“What if Christmas doesn’t come from a store. What if Christmas… perhaps… means a little bit more!”

“What if Christmas doesn’t come from a store. What if Christmas… perhaps… means a little bit more!”

As Christmas draws ever nearer, The Gryphon examines the effect our consumer-driven society is having on the traditional meaning of the festive season.

Christmas is a time to relax, reflect, and spend time with our loved ones. However, it is also a period strongly coloured by the era of consumerism. Traditions such as the lighting of candles on an advent wreath are now almost entirely confined to religious spaces, whilst consumer-driven practices, such as the purchasing of chocolate advent calendars, have become the norm.

advent Our Capitalist society thrives on the season of goodwill, transforming it into a glittering, sparkling, spending extravaganza. As soon as Halloween is over, mince pies, tinsel, and yule logs invade the shelves of every supermarket. A subconscious countdown to the release of the John Lewis Christmas advert begins in our minds. As the stress mounts, we frantically attempt to plan out all the presents that, according to commercials, we need to buy. In the process, we gradually lose sense of what Christmas truly means.

Christmas, once the season of giving, appears to have turned into the season of getting. The writing of Christmas lists is a longstanding tradition; though in the past it was done without the same degree of expectation as it is today. Parents are increasingly pressured to cave to their children’s expensive demands, with the latest research conducted by Halifax indicating that “parents spend £3,186 on Christmas presents for each child, on average, up to the age of 18”, resulting in an average annual spend of £177 per child. This leads us to question whether Christmas is more about the money spent than the love and thought that goes into selecting a gift. costofchristmas

Increasingly, the media – including films and adverts – is sending us the message that spending time with family and friends is not enough: we must spend money on them too. The saying ‘less is more’ appears to have become outdated; thriftiness has been replaced by a compulsive need to be seen as a generous individual who gives expensive gifts. Somewhere between Christmas past and Christmas present, the meaning of Christmas appears to have become slightly disfigured, with many people giving more than they can truly afford to; the Money Advice Service’s annual Christmas survey found that 1.4 million had to resort to payday loans in 2014 – a short-term solution, which can often result in crippling and undue debt.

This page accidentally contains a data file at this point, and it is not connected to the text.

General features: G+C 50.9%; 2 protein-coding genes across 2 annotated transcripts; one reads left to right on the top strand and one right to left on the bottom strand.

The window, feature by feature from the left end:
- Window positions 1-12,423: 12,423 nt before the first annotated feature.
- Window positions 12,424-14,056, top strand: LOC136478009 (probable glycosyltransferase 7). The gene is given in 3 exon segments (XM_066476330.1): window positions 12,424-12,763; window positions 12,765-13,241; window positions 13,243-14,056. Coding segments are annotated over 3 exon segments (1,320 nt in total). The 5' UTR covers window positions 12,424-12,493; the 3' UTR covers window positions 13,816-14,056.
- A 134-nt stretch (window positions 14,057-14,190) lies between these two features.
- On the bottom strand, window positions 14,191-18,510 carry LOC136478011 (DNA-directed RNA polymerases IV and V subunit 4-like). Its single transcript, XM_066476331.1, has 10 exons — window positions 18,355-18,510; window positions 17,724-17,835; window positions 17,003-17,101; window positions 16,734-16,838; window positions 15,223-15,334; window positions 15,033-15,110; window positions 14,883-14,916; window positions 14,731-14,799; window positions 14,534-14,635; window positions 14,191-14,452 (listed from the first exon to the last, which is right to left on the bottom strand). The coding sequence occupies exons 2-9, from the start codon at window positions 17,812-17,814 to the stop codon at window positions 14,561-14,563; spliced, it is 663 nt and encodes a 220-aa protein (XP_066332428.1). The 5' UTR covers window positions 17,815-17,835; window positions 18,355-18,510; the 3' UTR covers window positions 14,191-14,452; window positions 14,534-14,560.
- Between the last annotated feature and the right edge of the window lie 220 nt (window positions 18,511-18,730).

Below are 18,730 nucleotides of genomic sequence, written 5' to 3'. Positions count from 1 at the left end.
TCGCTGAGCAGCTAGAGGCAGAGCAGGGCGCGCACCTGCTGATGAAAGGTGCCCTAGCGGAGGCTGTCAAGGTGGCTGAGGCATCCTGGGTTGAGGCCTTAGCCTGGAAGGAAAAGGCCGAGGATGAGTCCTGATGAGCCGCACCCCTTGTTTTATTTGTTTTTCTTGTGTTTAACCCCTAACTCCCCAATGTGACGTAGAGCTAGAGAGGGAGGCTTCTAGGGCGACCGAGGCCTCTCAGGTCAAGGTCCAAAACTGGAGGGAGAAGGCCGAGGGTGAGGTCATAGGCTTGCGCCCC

In recent years, the ‘Christmas spirit’ has been relentlessly exploited by businesses seeking to boost their revenues; with the importation of American customs, such as Black Friday and Cyber Monday, our preoccupation with material objects has rocketed into an unknown realm. The popularity of these events relies on our exposure to marketing ploys, which, ultimately, appear to succeed: this year, Reuters revealed that “Britons spent 1.1 billion pounds shopping online on ‘Black Friday’ […] according to an estimate published by retail-researcher Experian-IMRG”.

Interestingly, some retailers chose not to participate in the frenzied madness of Black Friday. Fat Face launched an initiative called ‘Thanks for Giving’, where ten percent of their net profits across the Black Friday weekend were to be distributed evenly amongst local charities which were selected by their staff. Their Leeds branch donated to the local registered homeless charity ‘Simon on the Streets’. Whilst demonstrating their own sense of corporate social responsibility, their campaign also highlights the need to think of those who are not as fortunate as ourselves whilst embracing the yuletide festivities.

Christmas is traditionally a time to think of others and to donate to worthy causes. The origins of Boxing Day can be traced back to the Middle Ages, when alms boxes were used to collect donations for the poor. Many schools continue to engage students in the well-known project ‘Operation Christmas Child’, whilst closer-to-home Residential Services at the University of Leeds are appealing for students to donate items of non-perishable food, which will then be donated to Holbeck Elderly Aid, a Leeds-based charity.

Without a doubt, perceptions of Christmas have changed over the generations. Marketing campaigns may be forced upon us, but in his column for The Guardian David Mitchell notes – with uncanny accuracy – “Christmas extravagance only continues with our collective consent.” Ultimately, we only have ourselves to blame for the continuation of this commercialised version of Christmas.

Rosemary Maher

[Images: Nicole Neuefiend, amberallen.com Money Advice Service]

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